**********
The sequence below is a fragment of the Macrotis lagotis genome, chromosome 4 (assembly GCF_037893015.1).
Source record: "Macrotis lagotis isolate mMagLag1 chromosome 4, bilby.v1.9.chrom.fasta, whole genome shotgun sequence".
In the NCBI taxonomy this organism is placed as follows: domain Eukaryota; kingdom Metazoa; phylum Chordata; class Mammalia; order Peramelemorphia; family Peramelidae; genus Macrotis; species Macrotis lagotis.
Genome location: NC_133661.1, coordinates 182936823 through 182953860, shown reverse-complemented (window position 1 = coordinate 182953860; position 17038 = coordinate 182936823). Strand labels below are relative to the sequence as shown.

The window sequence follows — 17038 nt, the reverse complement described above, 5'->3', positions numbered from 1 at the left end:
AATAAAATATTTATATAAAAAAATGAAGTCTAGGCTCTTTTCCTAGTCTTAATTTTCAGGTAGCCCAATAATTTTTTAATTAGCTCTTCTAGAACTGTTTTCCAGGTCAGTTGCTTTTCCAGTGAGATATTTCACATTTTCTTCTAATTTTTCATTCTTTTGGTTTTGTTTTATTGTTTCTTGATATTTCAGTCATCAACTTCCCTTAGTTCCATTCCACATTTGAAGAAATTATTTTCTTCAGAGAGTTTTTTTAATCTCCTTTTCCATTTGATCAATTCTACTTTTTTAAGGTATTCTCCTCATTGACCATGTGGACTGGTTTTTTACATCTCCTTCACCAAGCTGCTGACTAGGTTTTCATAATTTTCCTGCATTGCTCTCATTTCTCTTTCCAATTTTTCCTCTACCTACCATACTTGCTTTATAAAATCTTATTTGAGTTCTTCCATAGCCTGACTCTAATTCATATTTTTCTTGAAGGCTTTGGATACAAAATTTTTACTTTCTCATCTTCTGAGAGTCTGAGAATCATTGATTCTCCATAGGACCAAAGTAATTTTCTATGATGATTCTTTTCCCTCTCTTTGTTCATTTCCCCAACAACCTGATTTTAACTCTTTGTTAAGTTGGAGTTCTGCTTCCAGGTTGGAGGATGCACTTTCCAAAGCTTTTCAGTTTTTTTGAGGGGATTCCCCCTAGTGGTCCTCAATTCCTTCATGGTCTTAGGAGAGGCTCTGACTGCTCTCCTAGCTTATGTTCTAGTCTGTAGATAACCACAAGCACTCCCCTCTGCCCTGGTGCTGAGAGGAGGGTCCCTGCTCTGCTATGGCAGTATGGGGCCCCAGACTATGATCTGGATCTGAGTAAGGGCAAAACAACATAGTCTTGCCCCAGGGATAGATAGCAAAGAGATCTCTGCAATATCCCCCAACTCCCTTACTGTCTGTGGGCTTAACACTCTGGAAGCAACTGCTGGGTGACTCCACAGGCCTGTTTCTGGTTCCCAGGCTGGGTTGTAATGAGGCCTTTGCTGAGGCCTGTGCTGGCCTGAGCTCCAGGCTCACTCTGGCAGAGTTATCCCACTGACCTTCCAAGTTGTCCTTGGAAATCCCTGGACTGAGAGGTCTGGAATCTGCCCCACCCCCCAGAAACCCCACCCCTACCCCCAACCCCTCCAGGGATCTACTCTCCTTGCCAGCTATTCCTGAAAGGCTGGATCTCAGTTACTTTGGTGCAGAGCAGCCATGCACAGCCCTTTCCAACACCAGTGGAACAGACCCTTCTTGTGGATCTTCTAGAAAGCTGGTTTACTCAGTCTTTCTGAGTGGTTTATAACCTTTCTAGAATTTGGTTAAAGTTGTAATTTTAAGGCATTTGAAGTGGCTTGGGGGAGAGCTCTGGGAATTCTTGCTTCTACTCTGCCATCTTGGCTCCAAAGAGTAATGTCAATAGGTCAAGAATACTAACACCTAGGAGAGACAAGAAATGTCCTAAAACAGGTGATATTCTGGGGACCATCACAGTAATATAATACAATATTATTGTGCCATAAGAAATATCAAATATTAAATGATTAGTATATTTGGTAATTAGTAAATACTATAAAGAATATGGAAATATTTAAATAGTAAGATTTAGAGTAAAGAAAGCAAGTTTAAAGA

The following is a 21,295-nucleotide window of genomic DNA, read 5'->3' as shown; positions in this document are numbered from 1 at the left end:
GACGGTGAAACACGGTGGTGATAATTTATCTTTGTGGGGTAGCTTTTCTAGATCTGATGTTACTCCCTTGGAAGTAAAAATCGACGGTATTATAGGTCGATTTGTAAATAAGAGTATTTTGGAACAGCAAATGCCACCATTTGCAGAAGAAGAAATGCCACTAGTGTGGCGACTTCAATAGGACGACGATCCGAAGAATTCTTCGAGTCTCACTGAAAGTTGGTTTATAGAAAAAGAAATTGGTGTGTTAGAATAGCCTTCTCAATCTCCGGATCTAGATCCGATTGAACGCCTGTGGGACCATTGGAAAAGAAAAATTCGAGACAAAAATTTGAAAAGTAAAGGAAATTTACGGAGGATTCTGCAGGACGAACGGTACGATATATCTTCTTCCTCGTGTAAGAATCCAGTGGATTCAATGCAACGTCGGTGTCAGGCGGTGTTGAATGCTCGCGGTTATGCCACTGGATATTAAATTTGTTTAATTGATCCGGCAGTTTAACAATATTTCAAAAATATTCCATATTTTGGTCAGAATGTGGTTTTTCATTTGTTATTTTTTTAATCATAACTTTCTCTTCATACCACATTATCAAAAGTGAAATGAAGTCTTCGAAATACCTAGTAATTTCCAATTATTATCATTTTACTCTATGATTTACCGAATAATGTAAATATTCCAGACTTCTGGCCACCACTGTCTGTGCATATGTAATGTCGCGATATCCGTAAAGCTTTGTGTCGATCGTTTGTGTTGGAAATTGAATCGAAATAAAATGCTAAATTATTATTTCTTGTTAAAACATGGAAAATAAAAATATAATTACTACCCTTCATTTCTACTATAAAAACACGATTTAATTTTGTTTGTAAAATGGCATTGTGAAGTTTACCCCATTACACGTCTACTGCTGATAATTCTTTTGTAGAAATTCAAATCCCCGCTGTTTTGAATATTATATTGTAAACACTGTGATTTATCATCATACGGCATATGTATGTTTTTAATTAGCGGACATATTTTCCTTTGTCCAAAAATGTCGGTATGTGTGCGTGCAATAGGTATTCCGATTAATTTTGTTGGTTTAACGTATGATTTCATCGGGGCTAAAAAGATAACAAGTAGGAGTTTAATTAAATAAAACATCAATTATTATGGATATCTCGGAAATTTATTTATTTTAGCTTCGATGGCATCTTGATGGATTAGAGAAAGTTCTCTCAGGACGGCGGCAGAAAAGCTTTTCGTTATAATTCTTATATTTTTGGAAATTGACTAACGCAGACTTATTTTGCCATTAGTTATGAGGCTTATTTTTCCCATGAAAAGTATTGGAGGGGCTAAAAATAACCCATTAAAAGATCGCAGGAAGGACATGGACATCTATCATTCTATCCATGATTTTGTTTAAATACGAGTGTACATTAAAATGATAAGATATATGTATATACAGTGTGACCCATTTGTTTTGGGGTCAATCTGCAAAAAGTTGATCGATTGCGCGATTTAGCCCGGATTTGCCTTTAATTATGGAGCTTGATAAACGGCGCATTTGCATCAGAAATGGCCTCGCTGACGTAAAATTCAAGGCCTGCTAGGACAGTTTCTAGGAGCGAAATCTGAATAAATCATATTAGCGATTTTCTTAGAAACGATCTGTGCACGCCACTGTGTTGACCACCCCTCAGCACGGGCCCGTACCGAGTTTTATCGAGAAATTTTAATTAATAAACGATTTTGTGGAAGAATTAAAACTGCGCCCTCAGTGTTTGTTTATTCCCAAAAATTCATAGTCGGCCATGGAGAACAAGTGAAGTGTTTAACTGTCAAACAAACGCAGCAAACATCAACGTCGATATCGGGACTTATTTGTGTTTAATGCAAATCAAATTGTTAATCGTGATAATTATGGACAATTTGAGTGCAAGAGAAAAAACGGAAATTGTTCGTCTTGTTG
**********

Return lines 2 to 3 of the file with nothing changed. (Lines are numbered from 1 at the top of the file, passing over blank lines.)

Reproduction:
Source record: "Macrotis lagotis isolate mMagLag1 chromosome 4, bilby.v1.9.chrom.fasta, whole genome shotgun sequence".
In the NCBI taxonomy this organism is placed as follows: domain Eukaryota; kingdom Metazoa; phylum Chordata; class Mammalia; order Peramelemorphia; family Peramelidae; genus Macrotis; species Macrotis lagotis.